Plan C should also embrace pluralism and flexibility. Different policy fields require different types of membership, different modes of engagement, and different mixtures of incentives and sanctions. Some fields, such as the Internet, are moving rapidly and constantly require new and innovative solutions. Other areas, such as human rights, require clear benchmarks and consistent policies. In the fields of industrial competition, taxation or customs sanctions are more appropriate than in immigration or environment where incentives in terms of training and material equipment are more suitable. Governance in the present EU is largely about constructing and maintaining the European centre of authority. The new vision of integration should emphasize problem-solving capacities, and this requires flexible and diversified rules that are able to cope with a complex and ever-changing environment.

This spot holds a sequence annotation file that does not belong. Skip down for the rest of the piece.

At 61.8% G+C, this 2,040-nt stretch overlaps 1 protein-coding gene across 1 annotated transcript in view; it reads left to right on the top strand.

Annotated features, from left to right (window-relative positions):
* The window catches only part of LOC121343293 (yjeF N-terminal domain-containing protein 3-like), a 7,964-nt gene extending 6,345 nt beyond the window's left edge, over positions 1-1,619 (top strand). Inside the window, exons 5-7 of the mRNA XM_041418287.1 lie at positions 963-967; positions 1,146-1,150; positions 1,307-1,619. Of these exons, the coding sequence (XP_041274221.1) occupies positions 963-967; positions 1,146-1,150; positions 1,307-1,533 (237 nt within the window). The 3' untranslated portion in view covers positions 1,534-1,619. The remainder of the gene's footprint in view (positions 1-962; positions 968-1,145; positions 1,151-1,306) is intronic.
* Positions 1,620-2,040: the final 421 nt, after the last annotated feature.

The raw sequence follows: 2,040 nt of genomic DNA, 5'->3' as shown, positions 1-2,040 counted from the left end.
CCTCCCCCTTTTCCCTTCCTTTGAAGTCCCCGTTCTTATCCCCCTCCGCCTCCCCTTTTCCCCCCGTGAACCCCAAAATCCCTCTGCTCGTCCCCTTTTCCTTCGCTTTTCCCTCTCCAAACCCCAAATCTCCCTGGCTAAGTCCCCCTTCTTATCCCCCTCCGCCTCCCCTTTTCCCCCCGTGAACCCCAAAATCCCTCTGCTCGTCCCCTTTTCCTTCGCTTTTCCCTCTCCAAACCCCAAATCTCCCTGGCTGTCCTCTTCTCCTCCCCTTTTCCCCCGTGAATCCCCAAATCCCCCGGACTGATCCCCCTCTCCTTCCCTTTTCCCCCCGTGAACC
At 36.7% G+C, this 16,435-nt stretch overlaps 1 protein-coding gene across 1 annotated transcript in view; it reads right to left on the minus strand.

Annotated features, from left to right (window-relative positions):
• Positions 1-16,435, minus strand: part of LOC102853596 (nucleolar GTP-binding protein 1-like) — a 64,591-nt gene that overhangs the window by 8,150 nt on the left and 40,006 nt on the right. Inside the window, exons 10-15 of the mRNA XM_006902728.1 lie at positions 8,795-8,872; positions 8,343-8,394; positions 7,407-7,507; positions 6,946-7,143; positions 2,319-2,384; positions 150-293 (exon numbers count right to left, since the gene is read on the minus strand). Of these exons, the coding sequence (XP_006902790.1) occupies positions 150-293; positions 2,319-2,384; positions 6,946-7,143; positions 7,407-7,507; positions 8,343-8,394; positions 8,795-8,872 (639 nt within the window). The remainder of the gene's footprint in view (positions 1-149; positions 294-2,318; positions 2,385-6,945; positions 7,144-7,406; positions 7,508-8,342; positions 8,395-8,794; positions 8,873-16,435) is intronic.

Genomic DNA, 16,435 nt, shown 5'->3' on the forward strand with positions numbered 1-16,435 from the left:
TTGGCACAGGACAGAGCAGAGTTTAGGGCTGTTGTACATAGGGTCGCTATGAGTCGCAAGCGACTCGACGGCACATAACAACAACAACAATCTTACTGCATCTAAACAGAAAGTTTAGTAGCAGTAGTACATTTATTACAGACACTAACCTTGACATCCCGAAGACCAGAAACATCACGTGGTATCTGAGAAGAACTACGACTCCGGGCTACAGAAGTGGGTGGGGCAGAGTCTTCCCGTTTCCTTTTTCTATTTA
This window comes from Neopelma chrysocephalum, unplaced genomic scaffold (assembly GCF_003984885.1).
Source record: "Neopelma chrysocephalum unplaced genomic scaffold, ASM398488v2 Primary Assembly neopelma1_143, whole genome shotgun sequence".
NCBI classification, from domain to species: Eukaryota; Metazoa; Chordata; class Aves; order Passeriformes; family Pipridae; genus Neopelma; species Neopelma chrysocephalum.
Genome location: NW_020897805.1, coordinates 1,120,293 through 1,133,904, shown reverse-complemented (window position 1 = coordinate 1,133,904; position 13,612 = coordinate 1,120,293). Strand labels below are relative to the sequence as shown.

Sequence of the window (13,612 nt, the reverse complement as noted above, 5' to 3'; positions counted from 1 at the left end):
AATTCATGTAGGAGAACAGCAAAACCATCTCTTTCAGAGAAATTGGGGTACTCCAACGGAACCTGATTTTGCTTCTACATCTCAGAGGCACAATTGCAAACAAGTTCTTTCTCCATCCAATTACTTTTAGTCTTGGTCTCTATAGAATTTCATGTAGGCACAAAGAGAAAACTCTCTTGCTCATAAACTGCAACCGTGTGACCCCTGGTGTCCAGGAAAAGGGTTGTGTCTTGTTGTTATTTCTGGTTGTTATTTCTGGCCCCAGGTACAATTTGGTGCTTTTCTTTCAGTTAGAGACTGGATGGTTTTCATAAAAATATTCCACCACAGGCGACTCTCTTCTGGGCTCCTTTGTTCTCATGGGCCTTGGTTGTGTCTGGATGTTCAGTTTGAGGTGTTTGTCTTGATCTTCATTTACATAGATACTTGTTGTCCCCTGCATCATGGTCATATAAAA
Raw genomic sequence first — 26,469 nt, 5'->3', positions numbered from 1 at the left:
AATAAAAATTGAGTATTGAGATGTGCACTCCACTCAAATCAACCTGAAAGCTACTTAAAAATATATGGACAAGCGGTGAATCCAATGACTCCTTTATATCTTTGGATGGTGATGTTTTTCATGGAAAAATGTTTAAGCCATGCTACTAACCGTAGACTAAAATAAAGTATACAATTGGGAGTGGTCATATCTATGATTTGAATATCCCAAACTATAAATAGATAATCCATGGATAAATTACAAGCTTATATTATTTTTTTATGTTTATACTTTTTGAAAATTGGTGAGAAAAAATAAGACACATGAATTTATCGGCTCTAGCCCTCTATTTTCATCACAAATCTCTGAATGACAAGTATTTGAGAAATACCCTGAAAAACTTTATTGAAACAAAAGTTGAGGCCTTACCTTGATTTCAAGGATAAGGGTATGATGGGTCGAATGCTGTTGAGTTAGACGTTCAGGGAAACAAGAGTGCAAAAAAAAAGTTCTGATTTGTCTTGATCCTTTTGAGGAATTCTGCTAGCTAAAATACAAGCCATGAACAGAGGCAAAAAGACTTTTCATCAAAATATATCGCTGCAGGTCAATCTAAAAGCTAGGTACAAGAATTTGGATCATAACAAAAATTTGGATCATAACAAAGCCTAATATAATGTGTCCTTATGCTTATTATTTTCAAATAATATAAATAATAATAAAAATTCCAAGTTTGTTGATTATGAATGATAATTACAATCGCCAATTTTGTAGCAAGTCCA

Plan C, which I discuss in detail in my book Is the EU Doomed? (Polity Press, 2014), is not about reforming the EU: it is about envisaging Europe’s future with less or no EU. This will not come about by a European directive, but through hard bargaining among different economic and political actors working under pressure from internal and external shocks. And as neither Europhiles nor Europhobes offer a plausible vision of the future, it is time to think and talk about alternatives.